For years Google has directed most of its efforts to refining the search platform but these days Alphabet (GOOG, GOOGL) is increasingly focused on discovering new ways to unlock growth. The company is involved in a number of "moonshot" projects, ranging from self-driving cars to smart home technologies, with varying probabilities of success and commercial viability.
One such project, Google Fiber, has been in development for a few years now, and has shaken things up in the cable industry. With Google Fiber, Alphabet is attempting to create an ultra high-speed broadband network capable of taking on the national cable and telecom giants.
Alphabet just announced a deal to acquire Webpass, a provider of wireless high speed Internet, to bolster its Fiber business. There is still a lot of debate regarding Alphabet's true intentions for building Fiber, but we view the Webpass acquisition as evidence that Google is in broadband for the long-haul.
Fiber delivers broadband Internet and television at a connection speed of 1,000 megabits, allowing for quicker download times, less buffering, and higher streaming quality. It offers over 150 channels and thousands of movies and shows on demand. While it is currently available in only five US cities where infrastructure costs are relatively low, Google plans to expand into twenty in the near future.
Numerous analysts and commentators have questioned Alphabet's true motivations for creating Fiber. Many believe that Alphabet, frustrated with the lack of innovation occurring in the broadband oligopoly, chose to develop Fiber to force the larger players to improve their services. This in turn, would translate into faster Internet searches on Google, greater engagement on digital video platforms such as Alphabet's YouTube, and attract advertising dollars.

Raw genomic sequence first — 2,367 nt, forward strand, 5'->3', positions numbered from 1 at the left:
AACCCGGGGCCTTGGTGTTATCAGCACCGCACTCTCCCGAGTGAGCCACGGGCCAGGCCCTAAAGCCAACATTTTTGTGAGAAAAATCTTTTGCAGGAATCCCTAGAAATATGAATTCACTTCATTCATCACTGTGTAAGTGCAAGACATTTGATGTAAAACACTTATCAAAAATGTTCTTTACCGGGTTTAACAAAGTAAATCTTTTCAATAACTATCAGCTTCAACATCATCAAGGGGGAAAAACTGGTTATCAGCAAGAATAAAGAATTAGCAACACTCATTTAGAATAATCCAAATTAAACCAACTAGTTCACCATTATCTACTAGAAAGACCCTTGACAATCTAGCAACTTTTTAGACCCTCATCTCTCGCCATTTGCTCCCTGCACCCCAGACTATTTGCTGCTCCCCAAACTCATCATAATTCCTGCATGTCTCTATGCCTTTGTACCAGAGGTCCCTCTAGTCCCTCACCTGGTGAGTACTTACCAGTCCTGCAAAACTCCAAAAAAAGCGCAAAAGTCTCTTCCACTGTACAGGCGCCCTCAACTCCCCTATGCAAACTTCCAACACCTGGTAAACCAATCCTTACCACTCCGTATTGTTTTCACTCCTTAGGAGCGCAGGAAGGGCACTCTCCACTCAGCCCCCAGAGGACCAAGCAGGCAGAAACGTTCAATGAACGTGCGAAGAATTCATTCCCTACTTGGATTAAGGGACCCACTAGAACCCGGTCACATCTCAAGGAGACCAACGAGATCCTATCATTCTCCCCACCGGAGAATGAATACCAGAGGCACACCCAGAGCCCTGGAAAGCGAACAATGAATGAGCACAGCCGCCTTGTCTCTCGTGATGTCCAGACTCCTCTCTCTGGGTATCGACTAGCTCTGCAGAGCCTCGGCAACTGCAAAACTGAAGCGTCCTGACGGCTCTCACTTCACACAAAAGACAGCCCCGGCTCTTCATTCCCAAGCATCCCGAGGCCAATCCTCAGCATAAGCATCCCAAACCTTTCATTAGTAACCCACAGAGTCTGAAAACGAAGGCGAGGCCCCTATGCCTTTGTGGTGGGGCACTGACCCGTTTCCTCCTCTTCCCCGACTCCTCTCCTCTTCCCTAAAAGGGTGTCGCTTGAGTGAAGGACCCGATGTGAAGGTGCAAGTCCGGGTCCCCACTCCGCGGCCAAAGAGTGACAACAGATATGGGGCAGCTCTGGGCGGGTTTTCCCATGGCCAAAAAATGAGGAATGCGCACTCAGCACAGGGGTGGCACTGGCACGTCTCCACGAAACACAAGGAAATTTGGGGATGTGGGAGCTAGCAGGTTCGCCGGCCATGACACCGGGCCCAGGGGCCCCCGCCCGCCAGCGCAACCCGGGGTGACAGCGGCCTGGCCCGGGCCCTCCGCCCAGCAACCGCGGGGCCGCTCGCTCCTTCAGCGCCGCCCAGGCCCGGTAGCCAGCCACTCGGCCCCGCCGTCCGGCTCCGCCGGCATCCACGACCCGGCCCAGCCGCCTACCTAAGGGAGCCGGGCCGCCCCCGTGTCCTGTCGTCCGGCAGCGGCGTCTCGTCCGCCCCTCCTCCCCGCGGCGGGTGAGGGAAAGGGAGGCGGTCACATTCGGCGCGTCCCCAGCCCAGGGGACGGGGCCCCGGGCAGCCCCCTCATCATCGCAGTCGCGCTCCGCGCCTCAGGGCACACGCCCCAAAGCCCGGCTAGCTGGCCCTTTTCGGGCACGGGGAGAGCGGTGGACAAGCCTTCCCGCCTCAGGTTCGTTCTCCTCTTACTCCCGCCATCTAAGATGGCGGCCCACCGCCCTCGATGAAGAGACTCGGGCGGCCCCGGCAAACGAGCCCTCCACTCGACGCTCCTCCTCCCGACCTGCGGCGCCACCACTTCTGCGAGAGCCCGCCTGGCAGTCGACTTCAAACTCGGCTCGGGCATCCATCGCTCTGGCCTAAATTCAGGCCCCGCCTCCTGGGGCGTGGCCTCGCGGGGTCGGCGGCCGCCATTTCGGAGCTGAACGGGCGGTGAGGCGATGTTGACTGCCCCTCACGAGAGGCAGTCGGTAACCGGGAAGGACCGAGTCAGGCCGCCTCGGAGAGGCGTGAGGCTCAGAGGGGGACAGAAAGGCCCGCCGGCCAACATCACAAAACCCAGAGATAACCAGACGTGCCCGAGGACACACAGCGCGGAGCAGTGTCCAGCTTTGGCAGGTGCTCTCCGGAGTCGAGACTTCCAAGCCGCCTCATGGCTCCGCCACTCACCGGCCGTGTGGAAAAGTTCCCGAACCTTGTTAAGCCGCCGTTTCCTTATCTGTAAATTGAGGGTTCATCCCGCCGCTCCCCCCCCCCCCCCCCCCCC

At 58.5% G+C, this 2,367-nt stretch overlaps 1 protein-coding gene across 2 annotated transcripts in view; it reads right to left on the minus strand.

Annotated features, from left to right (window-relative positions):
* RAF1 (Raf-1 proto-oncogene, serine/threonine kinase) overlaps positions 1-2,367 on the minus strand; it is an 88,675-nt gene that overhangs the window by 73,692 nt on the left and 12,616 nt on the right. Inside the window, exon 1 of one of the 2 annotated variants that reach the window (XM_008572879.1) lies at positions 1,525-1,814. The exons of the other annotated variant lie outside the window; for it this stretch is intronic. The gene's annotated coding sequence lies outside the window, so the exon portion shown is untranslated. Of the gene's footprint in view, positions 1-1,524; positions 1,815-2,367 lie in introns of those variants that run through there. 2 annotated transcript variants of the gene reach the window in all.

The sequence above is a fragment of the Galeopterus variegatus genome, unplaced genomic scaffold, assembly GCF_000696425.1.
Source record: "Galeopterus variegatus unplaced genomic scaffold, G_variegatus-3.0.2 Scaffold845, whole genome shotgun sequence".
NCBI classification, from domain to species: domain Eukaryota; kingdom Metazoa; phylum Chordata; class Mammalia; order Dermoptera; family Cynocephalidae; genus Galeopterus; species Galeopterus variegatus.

Analysts of this camp postulate that the competitive advantages of existing players would make it too difficult for Google to mount a serious challenge. In the worst-case scenario, Google would exit the industry, having achieved its goal of speeding up nationwide broadband networks.
Fiber has indeed disrupted the industry. It sold broadband to roughly 30% of the homes it had hooked up for service, and raked in $100 million last year. The likes of Verizon, AT&T, Comcast, and others have responded by introducing their own ultra-speed services.
Many would consider this "mission accomplished" for Google, but we believe the incentives are big enough for Google to stay in broadband for the long haul. There will always be demand for faster Internet, particularly as consumers shift away from television to digital media. And, broadband is one of those industries where outsiders with enough financial clout and technological expertise can break in and create new demand through innovation. Google has the potential to indirectly boost ad revenues on its own terms by speeding up Internet connectivity. Of course, there is still a lot of uncertainty surrounding Fiber's long-term prospects. Large entrenched competitors who operate at efficient scale can make it difficult for newcomers to reach critical mass, and price is an important factor for broadband customers. Fiber's lack of infrastructure does put it at a disadvantage, but the acquisition of Webpass, who offers wireless services, suggests Google is on track to alter this competitive dynamic.
According to Mark Bergen of recode.net, wireless would allow Google to "deliver broadband without having to build out or buy fiber networks… so its network can swell much more, much faster." Through wireless, Fiber could overcome the challenges posed by a lack of scale and compete more effectively.
Google Fiber is still a "moonshot" project whose long-term viability is far from a guarantee. But early signs indicate the potential for staying power, and the acquisition of Webpass suggests Google believes it can mount a sustainable challenge.
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